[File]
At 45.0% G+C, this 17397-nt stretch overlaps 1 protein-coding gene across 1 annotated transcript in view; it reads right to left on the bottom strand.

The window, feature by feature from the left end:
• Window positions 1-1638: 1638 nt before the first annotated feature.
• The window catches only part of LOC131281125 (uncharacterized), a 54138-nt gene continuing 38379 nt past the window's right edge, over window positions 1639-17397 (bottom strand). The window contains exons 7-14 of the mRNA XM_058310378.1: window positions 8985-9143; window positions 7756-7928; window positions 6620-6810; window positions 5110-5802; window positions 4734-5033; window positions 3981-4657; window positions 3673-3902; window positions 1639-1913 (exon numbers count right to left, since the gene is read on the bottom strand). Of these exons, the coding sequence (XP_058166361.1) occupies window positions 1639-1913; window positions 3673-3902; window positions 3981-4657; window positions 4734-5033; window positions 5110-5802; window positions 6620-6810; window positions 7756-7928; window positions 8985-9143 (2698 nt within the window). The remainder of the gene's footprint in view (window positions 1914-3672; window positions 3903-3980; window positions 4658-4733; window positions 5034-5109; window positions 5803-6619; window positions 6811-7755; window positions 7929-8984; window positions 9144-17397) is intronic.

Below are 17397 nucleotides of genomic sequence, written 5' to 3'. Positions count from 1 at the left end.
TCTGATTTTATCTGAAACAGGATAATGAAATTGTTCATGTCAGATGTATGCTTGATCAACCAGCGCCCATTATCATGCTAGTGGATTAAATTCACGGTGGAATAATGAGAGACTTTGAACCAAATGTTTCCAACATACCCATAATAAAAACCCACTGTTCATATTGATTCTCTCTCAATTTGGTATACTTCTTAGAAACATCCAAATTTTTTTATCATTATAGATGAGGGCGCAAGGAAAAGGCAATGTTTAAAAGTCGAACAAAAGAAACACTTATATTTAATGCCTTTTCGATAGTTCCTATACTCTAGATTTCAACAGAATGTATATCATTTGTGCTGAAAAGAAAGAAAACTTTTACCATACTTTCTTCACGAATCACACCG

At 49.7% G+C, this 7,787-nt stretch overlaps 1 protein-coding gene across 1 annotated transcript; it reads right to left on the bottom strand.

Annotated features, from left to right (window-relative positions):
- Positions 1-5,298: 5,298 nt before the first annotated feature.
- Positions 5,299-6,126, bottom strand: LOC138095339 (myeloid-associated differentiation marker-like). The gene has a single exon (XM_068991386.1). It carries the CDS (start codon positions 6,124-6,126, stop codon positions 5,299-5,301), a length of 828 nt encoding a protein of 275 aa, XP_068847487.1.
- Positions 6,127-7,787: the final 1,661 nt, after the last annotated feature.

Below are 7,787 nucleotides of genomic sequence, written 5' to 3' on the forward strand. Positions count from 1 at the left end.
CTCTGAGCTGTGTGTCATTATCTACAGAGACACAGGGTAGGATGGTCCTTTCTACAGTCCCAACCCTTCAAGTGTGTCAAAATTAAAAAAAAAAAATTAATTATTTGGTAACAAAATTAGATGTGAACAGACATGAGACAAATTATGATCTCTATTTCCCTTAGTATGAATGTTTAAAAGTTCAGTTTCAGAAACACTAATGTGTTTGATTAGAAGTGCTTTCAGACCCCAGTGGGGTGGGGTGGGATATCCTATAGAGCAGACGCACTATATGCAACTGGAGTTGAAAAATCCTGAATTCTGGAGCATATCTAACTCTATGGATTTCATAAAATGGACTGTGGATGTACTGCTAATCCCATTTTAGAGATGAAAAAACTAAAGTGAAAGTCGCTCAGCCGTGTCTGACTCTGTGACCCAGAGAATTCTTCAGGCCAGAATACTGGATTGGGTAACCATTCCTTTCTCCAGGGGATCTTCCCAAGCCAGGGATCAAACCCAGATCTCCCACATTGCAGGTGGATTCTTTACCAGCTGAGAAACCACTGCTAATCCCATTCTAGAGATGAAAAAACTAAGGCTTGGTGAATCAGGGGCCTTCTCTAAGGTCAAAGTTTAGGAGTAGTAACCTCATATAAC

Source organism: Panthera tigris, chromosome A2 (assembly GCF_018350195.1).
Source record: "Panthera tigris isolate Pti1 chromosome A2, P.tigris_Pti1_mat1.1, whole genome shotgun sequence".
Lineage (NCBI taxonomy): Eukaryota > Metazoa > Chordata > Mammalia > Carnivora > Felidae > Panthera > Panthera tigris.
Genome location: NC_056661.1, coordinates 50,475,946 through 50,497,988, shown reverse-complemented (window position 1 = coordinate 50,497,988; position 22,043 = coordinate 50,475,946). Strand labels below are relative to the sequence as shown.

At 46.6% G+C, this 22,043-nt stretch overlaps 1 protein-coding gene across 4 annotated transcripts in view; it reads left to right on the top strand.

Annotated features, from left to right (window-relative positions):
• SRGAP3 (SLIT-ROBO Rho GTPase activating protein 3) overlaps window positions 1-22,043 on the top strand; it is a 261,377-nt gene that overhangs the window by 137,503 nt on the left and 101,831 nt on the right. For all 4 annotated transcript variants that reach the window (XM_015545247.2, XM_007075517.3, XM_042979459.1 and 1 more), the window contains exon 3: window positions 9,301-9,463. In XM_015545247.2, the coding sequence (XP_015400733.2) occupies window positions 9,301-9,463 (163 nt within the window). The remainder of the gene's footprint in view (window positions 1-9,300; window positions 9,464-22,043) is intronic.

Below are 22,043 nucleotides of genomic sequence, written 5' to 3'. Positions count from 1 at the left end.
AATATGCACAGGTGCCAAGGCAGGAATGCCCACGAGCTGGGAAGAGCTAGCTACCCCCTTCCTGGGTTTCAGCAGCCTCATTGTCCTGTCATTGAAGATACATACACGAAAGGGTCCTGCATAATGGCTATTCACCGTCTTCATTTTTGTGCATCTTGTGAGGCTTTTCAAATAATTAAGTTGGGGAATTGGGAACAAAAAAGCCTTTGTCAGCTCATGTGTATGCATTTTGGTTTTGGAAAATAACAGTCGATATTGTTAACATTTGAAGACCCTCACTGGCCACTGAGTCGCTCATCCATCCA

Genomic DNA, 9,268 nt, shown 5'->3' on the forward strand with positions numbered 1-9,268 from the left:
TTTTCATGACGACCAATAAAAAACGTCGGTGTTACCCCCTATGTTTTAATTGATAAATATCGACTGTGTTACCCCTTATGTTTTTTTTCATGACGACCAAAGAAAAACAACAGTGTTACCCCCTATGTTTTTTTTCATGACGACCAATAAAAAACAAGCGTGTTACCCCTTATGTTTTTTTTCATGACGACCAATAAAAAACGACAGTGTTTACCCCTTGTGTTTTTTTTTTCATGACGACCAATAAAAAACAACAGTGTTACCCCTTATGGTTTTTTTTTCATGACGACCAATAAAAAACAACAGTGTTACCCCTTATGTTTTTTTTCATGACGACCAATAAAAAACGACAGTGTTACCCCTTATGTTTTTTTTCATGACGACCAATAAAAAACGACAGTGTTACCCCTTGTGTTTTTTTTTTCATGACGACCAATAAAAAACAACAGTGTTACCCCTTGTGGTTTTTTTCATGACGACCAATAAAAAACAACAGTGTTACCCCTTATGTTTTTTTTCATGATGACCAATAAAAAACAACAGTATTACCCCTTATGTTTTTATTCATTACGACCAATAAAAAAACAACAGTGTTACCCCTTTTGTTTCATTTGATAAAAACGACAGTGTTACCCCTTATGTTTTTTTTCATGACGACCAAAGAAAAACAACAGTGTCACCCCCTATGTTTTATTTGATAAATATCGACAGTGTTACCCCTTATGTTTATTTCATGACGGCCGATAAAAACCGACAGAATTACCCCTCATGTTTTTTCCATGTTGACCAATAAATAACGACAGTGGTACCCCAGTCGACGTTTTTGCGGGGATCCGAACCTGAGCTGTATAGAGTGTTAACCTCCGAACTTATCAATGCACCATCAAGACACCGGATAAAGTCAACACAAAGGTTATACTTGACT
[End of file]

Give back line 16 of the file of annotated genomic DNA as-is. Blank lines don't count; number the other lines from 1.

Lineage (NCBI taxonomy): Eukaryota > Metazoa > Chordata > Mammalia > Carnivora > Felidae > Panthera > Panthera tigris.